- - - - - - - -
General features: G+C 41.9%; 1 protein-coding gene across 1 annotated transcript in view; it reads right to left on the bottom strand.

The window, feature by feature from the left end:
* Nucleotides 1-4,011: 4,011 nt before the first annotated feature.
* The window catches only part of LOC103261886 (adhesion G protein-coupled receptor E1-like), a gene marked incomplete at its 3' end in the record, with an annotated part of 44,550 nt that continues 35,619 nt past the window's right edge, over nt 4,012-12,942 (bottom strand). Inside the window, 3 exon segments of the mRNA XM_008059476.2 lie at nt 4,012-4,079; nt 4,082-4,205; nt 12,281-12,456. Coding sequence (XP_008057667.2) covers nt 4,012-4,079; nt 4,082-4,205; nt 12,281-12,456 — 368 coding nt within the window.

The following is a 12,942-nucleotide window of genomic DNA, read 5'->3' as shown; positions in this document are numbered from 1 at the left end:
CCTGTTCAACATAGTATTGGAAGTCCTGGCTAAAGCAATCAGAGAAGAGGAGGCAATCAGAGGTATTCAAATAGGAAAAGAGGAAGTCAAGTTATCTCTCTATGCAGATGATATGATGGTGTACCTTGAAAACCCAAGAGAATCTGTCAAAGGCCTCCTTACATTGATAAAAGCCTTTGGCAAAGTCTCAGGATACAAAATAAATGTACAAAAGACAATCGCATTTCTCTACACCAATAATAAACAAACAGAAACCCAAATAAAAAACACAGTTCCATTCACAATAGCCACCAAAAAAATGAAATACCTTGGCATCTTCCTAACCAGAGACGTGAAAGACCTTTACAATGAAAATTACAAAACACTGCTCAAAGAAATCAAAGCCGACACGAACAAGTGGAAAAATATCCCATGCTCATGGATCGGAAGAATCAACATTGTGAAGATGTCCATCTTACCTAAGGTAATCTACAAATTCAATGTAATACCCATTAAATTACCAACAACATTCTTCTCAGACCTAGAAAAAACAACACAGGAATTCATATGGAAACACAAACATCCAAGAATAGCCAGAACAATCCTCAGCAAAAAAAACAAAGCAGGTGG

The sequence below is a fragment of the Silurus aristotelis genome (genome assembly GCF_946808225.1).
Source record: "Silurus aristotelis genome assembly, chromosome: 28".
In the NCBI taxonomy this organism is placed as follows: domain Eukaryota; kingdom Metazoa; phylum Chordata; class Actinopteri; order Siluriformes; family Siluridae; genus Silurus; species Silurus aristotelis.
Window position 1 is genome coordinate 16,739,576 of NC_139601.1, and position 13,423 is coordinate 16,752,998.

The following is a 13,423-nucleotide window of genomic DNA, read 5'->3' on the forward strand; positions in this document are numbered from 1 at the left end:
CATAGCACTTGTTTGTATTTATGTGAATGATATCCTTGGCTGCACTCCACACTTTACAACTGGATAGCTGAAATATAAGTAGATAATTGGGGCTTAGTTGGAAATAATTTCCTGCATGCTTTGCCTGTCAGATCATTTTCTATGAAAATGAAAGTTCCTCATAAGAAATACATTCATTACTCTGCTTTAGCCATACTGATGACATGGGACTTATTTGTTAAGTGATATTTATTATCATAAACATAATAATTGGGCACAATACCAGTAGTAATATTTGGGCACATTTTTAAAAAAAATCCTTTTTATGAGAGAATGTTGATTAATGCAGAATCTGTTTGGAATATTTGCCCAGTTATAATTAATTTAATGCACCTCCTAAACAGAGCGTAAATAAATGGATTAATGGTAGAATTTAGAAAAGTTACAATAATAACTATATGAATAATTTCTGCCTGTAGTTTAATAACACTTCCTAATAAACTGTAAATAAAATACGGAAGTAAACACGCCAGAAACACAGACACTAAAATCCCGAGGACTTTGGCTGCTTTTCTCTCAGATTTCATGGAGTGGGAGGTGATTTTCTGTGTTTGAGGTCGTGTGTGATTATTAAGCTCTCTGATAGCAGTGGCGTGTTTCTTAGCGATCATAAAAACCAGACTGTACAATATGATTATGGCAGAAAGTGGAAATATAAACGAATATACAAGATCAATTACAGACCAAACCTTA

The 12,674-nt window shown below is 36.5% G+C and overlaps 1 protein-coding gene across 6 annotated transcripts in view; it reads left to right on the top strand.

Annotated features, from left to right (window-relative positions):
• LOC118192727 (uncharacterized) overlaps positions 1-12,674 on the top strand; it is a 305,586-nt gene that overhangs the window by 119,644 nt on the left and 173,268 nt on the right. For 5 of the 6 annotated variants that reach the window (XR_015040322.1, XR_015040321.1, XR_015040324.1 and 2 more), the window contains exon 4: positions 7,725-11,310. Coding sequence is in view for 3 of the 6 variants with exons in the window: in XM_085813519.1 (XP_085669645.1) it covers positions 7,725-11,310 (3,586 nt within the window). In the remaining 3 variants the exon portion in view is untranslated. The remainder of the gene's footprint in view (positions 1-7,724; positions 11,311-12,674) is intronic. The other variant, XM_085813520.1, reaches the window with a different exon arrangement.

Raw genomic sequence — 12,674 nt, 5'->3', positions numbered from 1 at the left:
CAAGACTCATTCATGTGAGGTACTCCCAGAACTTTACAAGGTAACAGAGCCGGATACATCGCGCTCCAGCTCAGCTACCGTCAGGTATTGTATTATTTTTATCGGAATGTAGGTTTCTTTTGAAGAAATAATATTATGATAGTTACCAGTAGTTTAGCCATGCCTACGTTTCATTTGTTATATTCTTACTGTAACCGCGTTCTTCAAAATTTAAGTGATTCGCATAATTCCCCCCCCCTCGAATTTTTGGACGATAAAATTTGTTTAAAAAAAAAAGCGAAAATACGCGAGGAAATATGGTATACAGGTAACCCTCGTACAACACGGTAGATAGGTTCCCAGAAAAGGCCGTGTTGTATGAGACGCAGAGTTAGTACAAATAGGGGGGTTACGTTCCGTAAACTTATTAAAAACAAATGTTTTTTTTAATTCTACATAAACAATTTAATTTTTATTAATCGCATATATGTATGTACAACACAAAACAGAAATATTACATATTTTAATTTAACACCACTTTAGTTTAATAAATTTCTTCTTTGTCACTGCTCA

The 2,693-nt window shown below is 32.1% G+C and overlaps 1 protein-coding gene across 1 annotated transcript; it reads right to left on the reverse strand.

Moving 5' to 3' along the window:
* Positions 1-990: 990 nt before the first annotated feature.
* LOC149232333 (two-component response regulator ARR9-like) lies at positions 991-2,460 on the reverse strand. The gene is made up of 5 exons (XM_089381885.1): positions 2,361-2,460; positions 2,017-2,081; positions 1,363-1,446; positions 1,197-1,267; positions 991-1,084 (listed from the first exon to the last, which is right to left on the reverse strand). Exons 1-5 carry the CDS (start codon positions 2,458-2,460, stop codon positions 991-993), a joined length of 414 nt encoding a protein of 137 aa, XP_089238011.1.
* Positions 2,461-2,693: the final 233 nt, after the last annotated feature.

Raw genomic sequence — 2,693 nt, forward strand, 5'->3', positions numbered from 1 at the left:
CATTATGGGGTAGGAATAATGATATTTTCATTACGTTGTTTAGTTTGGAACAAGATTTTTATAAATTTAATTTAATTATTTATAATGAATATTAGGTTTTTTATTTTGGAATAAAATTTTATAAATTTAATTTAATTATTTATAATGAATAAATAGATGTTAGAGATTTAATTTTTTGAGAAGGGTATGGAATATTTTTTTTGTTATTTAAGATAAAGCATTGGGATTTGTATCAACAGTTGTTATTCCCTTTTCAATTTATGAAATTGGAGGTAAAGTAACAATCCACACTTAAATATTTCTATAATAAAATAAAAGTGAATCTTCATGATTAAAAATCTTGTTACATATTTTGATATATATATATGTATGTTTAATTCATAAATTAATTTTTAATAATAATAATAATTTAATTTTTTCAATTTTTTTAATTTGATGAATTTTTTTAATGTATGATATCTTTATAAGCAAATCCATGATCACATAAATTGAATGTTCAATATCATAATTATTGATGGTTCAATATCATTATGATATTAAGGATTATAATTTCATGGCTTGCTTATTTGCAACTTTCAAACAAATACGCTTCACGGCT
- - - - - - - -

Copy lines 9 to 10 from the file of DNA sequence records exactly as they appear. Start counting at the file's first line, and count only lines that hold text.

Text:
In the NCBI taxonomy this organism is placed as follows: domain Eukaryota; kingdom Metazoa; phylum Chordata; class Actinopteri; order Siluriformes; family Siluridae; genus Silurus; species Silurus aristotelis.
Window position 1 is genome coordinate 16,739,576 of NC_139601.1, and position 13,423 is coordinate 16,752,998.